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Frontiers of Ecology and Evolution




1120271 (1-10)


Tracing how free-ranging organisms interact with their environment to maintain water balance is a difficult topic to study for logistical and methodological reasons. We use a novel combination of triple-oxygen stable isotope analyses of water extracted from plasma (δ16O, δ17O, δ18O) and bulk tissue carbon (δ13C) and nitrogen (δ15N) isotopes of feathers and blood to estimate the proportional contribution of marine resources, seawater, and metabolic water used by two species of unique songbirds (genus Cinclodes) to maintain their water balance in a seasonal coastal environment. We also assessed the physiological adjustments that these birds use to maintain their water balance. In agreement with previous work on these species, δ13C and δ15N data show that the coastal resident and invertivore C. nigrofumosus consumes a diet rich in marine resources, while the diet of migratory C. oustaleti shifts seasonally between marine (winter) to freshwater aquatic resources (summer). Triple-oxygen isotope analysis (Δ17O) of blood plasma, basal metabolic rate (BMR), and total evaporative water loss (TEWL) revealed that ~25% of the body water pool of both species originated from metabolic water, while the rest originated from a mix of seawater and fresh water. Δ17O measurements suggest that the contribution of metabolic water tends to increase in summer in C. nigrofumosus, which is coupled with a significant increase in BMR and TEWL. The two species had similar BMR and TEWL during the austral winter when they occur sympatrically in coastal environments. We also found a positive and significant association between the use of marine resources as measured by δ13C and δ15N values and the estimated δ18O values of ingested (pre-formed) water in both species, which indicates that Cinclodes do not directly drink seawater but rather passively ingest when consuming marine invertebrates. Finally, results obtained from physiological parameters and the isotope-based estimates of marine (food and water) resource use are consistent, supporting the use of the triple-oxygen isotopes to quantify the contribution of water sources to the total water balance of free-ranging birds.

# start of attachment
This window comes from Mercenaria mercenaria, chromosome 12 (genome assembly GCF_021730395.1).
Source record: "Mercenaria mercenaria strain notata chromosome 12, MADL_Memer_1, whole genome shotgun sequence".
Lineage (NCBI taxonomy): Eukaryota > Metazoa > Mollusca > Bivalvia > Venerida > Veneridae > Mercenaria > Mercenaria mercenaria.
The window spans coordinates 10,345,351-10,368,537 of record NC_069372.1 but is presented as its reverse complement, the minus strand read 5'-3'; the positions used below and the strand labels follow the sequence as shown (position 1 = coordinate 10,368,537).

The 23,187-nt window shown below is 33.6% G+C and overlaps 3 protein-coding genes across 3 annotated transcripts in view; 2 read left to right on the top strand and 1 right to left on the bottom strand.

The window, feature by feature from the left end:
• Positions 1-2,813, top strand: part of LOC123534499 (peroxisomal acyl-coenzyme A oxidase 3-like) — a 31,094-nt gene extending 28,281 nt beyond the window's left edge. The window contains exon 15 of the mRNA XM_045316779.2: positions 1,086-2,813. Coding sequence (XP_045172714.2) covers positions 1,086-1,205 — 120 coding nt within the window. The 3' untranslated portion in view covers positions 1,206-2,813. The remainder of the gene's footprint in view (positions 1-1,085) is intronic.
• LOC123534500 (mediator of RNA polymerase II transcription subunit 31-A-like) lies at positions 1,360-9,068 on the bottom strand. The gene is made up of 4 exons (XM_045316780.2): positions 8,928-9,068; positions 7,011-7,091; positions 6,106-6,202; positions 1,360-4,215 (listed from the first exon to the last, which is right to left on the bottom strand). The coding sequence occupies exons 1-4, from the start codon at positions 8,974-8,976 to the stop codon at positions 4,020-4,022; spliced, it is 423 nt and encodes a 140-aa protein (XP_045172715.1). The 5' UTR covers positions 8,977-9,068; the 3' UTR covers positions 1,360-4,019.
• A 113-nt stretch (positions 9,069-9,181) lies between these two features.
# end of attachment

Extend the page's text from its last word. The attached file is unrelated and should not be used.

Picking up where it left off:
© 2023 Navarrete, Lübcker, Alvarez, Nespolo, Sanchez-Hernandez, Maldonado, Sharp, Whiteman, Newsome and Sabat.

This is an open-access article distributed under the terms of the Creative Commons Attribution 4.0 International License (CC BY 4.0). The use, distribution or reproduction in other forums is permitted, provided the original author(s) and the copyright owner(s) are credited and that the original publication in this journal is cited, in accordance with accepted academic practice. No use, distribution or reproduction is permitted which does not comply with these terms.

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Article states: The raw data supporting the conclusions of this article will be made available by the authors, without undue reservation

Original Publication Citation

Navarrete, L., Lübcker, N., Alvarez, F., Nespolo, R., Sanchez-Hernandez, J. C., Maldonado, K., Sharp, Z. D., Whiteman, J. P., Newsome, S. D., & Sabat, P. (2023). A multi-isotope approach reveals seasonal variation in the reliance on marine resources, production of metabolic water, and ingestion of seawater by two species of coastal passerine to maintain water balance. Frontiers in Ecology and Evolution, 11, 1-10, Article 1120271.


0000-0002-3348-9274 (Whiteman)


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